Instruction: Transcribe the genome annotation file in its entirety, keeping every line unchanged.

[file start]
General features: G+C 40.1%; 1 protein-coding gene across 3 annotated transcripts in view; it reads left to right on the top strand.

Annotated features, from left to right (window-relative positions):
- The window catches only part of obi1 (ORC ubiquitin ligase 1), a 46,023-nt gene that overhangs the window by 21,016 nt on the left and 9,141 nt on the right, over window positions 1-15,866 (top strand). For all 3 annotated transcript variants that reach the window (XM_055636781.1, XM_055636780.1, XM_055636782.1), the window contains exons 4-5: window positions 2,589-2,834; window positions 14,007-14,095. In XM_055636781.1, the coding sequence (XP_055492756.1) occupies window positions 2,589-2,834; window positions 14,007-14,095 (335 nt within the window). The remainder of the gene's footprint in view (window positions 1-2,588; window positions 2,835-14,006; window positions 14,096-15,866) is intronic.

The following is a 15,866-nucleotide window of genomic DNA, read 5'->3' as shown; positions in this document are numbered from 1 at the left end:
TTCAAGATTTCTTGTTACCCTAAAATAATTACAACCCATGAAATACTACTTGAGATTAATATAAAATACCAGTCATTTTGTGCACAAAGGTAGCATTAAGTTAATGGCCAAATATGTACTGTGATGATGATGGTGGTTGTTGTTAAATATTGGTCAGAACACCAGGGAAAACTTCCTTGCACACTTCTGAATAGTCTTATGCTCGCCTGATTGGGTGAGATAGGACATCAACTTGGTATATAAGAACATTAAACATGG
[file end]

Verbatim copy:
General features: G+C 40.1%; 1 protein-coding gene across 3 annotated transcripts in view; it reads left to right on the top strand.

Annotated features, from left to right (window-relative positions):
- The window catches only part of obi1 (ORC ubiquitin ligase 1), a 46,023-nt gene that overhangs the window by 21,016 nt on the left and 9,141 nt on the right, over window positions 1-15,866 (top strand). For all 3 annotated transcript variants that reach the window (XM_055636781.1, XM_055636780.1, XM_055636782.1), the window contains exons 4-5: window positions 2,589-2,834; window positions 14,007-14,095. In XM_055636781.1, the coding sequence (XP_055492756.1) occupies window positions 2,589-2,834; window positions 14,007-14,095 (335 nt within the window). The remainder of the gene's footprint in view (window positions 1-2,588; window positions 2,835-14,006; window positions 14,096-15,866) is intronic.

The following is a 15,866-nucleotide window of genomic DNA, read 5'->3' as shown; positions in this document are numbered from 1 at the left end:
TTCAAGATTTCTTGTTACCCTAAAATAATTACAACCCATGAAATACTACTTGAGATTAATATAAAATACCAGTCATTTTGTGCACAAAGGTAGCATTAAGTTAATGGCCAAATATGTACTGTGATGATGATGGTGGTTGTTGTTAAATATTGGTCAGAACACCAGGGAAAACTTCCTTGCACACTTCTGAATAGTCTTATGCTCGCCTGATTGGGTGAGATAGGACATCAACTTGGTATATAAGAACATTAAACATGG